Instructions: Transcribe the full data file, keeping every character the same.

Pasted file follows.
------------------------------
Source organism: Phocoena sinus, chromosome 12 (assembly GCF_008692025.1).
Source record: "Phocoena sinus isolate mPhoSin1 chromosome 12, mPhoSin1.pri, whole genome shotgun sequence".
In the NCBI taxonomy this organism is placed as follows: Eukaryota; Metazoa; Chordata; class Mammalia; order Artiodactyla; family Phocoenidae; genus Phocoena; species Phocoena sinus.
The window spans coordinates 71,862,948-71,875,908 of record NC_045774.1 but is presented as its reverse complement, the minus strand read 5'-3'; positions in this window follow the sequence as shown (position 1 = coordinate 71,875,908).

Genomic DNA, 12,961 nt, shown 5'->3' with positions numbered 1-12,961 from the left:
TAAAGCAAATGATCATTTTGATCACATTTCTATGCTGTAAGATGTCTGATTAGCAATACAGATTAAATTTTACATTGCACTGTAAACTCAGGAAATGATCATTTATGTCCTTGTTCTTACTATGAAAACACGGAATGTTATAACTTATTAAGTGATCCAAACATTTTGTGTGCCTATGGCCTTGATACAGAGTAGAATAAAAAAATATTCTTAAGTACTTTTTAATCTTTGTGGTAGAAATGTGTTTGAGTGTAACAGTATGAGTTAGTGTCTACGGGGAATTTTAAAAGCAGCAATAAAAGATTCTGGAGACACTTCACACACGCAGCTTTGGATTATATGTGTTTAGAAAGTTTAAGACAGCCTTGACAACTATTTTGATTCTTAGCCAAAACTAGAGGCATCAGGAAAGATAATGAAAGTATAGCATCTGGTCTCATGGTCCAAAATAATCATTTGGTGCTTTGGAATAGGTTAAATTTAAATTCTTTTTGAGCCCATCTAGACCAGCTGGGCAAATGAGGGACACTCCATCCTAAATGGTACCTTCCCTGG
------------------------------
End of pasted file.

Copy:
Source organism: Phocoena sinus, chromosome 12 (assembly GCF_008692025.1).
Source record: "Phocoena sinus isolate mPhoSin1 chromosome 12, mPhoSin1.pri, whole genome shotgun sequence".
In the NCBI taxonomy this organism is placed as follows: Eukaryota; Metazoa; Chordata; class Mammalia; order Artiodactyla; family Phocoenidae; genus Phocoena; species Phocoena sinus.
The window spans coordinates 71,862,948-71,875,908 of record NC_045774.1 but is presented as its reverse complement, the minus strand read 5'-3'; positions in this window follow the sequence as shown (position 1 = coordinate 71,875,908).

Genomic DNA, 12,961 nt, shown 5'->3' with positions numbered 1-12,961 from the left:
TAAAGCAAATGATCATTTTGATCACATTTCTATGCTGTAAGATGTCTGATTAGCAATACAGATTAAATTTTACATTGCACTGTAAACTCAGGAAATGATCATTTATGTCCTTGTTCTTACTATGAAAACACGGAATGTTATAACTTATTAAGTGATCCAAACATTTTGTGTGCCTATGGCCTTGATACAGAGTAGAATAAAAAAATATTCTTAAGTACTTTTTAATCTTTGTGGTAGAAATGTGTTTGAGTGTAACAGTATGAGTTAGTGTCTACGGGGAATTTTAAAAGCAGCAATAAAAGATTCTGGAGACACTTCACACACGCAGCTTTGGATTATATGTGTTTAGAAAGTTTAAGACAGCCTTGACAACTATTTTGATTCTTAGCCAAAACTAGAGGCATCAGGAAAGATAATGAAAGTATAGCATCTGGTCTCATGGTCCAAAATAATCATTTGGTGCTTTGGAATAGGTTAAATTTAAATTCTTTTTGAGCCCATCTAGACCAGCTGGGCAAATGAGGGACACTCCATCCTAAATGGTACCTTCCCTGG